New state-of-the-art U.S. Embassy in London

New state-of-the-art U.S. Embassy in London

New state-of-the-art U.S. Embassy in London

The new American Embassy in South London is finally complete. The 12-storey, 518,000 sq. foot building in Nine Elms, just off the banks of River Thames, has been designed by Philadelphia-based architect firm Kieran Timberlake, who were the winners of a competition launched by the US Department of State in 2008.

The new state-of-the-art structure is said to be the most expensive embassy building in the world, although diplomats say it has been funded entirely from the sale of properties in London.

It has taken four years to complete and replaces the embassy on Grosvenor Square in Mayfair, which is being turned into a hotel. The location next to the river, and a half-moon- shaped 'moat' around one side, are designed to give the building a high security which was not possible on the current site in the midst of a residential neighbourhood.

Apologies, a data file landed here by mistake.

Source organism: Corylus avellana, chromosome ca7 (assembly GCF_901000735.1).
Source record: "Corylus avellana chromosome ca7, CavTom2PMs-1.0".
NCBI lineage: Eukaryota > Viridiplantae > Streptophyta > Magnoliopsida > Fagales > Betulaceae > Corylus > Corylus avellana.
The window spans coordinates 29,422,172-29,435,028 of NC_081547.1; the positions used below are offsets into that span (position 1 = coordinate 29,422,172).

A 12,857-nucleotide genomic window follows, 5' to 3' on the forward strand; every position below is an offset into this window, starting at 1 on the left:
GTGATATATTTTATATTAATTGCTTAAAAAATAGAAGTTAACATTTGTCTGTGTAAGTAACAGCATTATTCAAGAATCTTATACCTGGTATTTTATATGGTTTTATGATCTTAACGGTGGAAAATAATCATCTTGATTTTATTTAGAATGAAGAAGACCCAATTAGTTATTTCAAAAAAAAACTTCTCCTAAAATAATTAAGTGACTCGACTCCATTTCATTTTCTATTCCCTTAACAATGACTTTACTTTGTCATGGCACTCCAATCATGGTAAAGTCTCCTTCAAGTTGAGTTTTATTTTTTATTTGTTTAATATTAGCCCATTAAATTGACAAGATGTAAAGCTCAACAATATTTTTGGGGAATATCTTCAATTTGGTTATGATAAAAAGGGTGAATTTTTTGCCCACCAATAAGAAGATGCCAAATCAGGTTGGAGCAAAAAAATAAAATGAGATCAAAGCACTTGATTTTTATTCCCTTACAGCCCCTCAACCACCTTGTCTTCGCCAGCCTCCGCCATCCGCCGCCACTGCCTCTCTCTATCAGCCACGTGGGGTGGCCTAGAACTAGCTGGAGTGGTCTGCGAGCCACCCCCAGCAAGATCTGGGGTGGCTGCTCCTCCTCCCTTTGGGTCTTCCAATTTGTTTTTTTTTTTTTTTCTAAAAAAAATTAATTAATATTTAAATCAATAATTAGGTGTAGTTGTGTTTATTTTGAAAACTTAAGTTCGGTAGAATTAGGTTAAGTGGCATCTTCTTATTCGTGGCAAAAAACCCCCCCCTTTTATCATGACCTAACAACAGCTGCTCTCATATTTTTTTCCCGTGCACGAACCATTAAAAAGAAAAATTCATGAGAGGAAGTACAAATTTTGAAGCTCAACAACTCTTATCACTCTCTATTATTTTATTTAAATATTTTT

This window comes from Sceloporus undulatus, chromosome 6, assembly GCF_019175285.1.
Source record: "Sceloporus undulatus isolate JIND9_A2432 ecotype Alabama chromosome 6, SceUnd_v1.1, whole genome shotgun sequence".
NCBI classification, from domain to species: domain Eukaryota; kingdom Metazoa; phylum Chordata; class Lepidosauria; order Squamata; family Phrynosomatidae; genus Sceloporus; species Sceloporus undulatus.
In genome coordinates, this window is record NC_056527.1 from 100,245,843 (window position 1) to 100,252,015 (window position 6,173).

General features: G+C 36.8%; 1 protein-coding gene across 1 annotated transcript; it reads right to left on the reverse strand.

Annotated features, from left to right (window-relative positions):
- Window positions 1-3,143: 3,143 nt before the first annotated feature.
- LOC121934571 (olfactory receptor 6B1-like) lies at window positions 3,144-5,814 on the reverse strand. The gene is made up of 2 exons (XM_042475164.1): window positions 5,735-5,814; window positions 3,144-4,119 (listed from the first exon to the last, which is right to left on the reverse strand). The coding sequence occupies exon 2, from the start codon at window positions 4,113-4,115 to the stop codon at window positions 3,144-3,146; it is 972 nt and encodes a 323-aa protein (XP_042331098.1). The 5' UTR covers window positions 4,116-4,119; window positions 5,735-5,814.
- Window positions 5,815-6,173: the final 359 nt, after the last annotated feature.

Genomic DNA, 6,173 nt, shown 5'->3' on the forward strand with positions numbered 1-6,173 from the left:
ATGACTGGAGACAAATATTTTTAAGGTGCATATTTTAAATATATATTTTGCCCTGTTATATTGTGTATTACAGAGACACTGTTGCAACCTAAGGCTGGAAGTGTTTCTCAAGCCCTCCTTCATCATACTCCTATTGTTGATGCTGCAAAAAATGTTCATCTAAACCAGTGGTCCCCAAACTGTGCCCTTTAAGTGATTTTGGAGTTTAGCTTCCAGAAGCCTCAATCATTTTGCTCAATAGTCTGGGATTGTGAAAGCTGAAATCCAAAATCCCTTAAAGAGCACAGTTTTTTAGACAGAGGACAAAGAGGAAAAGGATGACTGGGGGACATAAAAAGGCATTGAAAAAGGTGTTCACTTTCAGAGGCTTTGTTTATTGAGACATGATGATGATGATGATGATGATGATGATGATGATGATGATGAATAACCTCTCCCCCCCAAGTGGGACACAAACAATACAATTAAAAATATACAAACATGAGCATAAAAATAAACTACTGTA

The building stands out as a crystalline cube from its brick-clad neighbours. On three sides of the 213-foot [65-metre] structure are ethylene tetrafluoroethylene (ETFE) sails, which act as a shading device. James Timberlake, a partner in the firm, stressed the need to "filter all that enters", listing "people, air, and even materials." Even birds are kept out through star-spangled fritting found on the northern-facing facade, the only side free from the ETFE sails.

The building will have a staff of 800 people and attract about 1,000 visitors a day. They will be greeted by curving walkways into the interior, with gardens on every floor, each representing a different landscape of the US artworks in the building, which includes a monumental cast of a typical US suburban house in the lobby, created by English artist Rachel Whiteread.

Geetha Balachandran

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